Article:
As the Dad of these two amazing men, I had a ‘front row seat’ to this beautiful exchange of love, admiration and support between my sons. This has struck me as the best part of each wedding. We don’t always make it a point to say the things we need to say to those close to us. We get busy, we wait for a better moment, or we just forget how important it is. But these two weddings gave me the greatest gift of all – I watched my sons tell each other (and the world) about how much they cared for each other.

I feel so blessed and couldn’t ask for anything more.

(This entry has no photos to look at. This was intentional on my part. So, how does it relate to photography? I think photography is important as one way to keep our memories. It’s not the only way, and I don’t always need a camera to capture the moment. These moments will never fade for me.)

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All aboard

Amtrak passes a roadside store.
Amtrak passes a roadside store.

09-25-2009

I rode Amtrak to San Francisco to visit Kenny yesterday. It is a much better way to get to The City than driving. Instead of grinding it out in traffic, I was able to enjoy my coffee, read a book, listen to music, and watch the world pass by my window.

Carquniez Strat Bridges - new one on the left and old one on the right
Carquinez Strait Bridges - new one on the left and old one on the right

The train travels more or less along the Interstate 80 corridor and makes about three stops before Richmond. The Richmond station is a great place to jump on BART and finish the trip into San Francisco. 

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Kenny sitting in the lobby of his apartment building.

We had a great day, grabbed some lunch, walked over to a nice park, stopped at Rogue for cold beer and had a crazy-packed-rush-hour-Muni-bus-ride back to the BART station.

A little girl is no match for a stubborn dog at Washington Square Park.
A little girl is no match for a stubborn dog at Washington Square Park.
A BART train streaks by as it leaves an underground station.
A BART train streaks by as it leaves an underground station.

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American River Trail – by the mile

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09-05-2009

I had lunch with a good friend up in Folsom yesterday; since I had brought my bicycle on Light Rail, I decided it would be a good chance to ride home along the majority of the American River Trail, also known as the Jedediah Smith National Recreation Trail. The trail runs 33 miles from Discovery Park near downtown Sacramento all the way up to Folsom Dam. I jumped on the trail around Mile 28 and took at least one photograph at each mile marker all the way down to Mile Zero.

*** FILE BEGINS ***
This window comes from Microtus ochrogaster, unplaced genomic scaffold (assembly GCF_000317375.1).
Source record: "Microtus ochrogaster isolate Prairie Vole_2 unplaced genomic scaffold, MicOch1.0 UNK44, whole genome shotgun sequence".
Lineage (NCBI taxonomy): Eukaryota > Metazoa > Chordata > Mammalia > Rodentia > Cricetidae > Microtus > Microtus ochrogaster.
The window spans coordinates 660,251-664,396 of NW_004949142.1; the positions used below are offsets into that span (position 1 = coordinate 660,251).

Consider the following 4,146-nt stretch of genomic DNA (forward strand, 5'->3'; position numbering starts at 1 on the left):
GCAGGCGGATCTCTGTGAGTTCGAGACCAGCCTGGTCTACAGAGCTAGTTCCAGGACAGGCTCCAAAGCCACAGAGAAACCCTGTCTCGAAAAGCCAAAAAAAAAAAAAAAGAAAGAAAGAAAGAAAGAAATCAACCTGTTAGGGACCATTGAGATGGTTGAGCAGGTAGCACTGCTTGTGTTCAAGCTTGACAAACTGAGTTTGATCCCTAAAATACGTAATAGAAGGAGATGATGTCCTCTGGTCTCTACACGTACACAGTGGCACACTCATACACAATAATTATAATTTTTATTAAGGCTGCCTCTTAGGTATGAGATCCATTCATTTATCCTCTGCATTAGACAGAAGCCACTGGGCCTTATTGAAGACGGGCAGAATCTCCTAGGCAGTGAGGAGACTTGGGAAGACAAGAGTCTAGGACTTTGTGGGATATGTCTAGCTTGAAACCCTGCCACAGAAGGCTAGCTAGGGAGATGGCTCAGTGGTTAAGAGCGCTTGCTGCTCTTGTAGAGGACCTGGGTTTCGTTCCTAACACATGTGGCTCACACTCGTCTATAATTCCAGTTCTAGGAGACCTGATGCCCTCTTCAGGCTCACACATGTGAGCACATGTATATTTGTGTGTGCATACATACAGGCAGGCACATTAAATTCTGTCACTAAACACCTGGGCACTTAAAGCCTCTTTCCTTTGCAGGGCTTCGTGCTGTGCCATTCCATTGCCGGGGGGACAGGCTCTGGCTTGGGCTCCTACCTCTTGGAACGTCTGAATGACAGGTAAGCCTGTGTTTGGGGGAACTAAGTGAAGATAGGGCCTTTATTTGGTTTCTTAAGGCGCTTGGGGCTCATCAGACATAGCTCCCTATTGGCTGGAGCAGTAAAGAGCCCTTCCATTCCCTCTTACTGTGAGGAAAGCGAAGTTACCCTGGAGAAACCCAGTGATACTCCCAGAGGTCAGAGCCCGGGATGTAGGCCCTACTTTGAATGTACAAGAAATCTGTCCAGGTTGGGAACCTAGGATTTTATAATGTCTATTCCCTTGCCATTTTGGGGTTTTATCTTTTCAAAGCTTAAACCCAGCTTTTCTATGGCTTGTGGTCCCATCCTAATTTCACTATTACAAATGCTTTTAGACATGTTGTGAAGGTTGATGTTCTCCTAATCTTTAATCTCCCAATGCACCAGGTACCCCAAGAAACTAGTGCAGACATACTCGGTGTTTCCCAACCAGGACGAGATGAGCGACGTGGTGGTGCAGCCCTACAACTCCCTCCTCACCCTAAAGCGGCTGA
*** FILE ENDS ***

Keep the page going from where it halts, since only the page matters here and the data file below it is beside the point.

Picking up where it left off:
So read along and ride along with me…

Mile 28 – Negro Bar and the Rainbow Bridge, in Folsom:mile_28_rainbow bridge

Mile 27 – the bike trail winds along much of the shoreline of Lake Natoma:

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Click here to read full text and see all photos

Looking Up

balcony

08-06-2009

I usually carry a camera with me whenever I leave the house. I mean, if a UFO landed in front of you and aliens walked out, what’s the one thing you’d wish you had with you?

Sometimes I don’t feel like I see anything worth capturing – and I realize it is more about my apathetic mood and dip in creativity than it is about the surroundings. I know another person would find (and make) some great images in the same setting.

I was sitting at my favorite coffee place and happened to look up – the second floor “balcony” was reflecting the morning light and the soft clouds were perfectly aligned behind it. Without thinking about it too much, I snapped this shot. I realize it’s a little hard to orient the image at first.

I remember some advice from a photographer named DeWitt Jones – he said when you think you’ve gotten the perfect shot, turn around; an even better shot may be lurking behind you. When I turned around, I was facing a pillar, so in this case, Looking Up was a better idea.

Thank goodness a pigeon wasn’t sitting on the rail.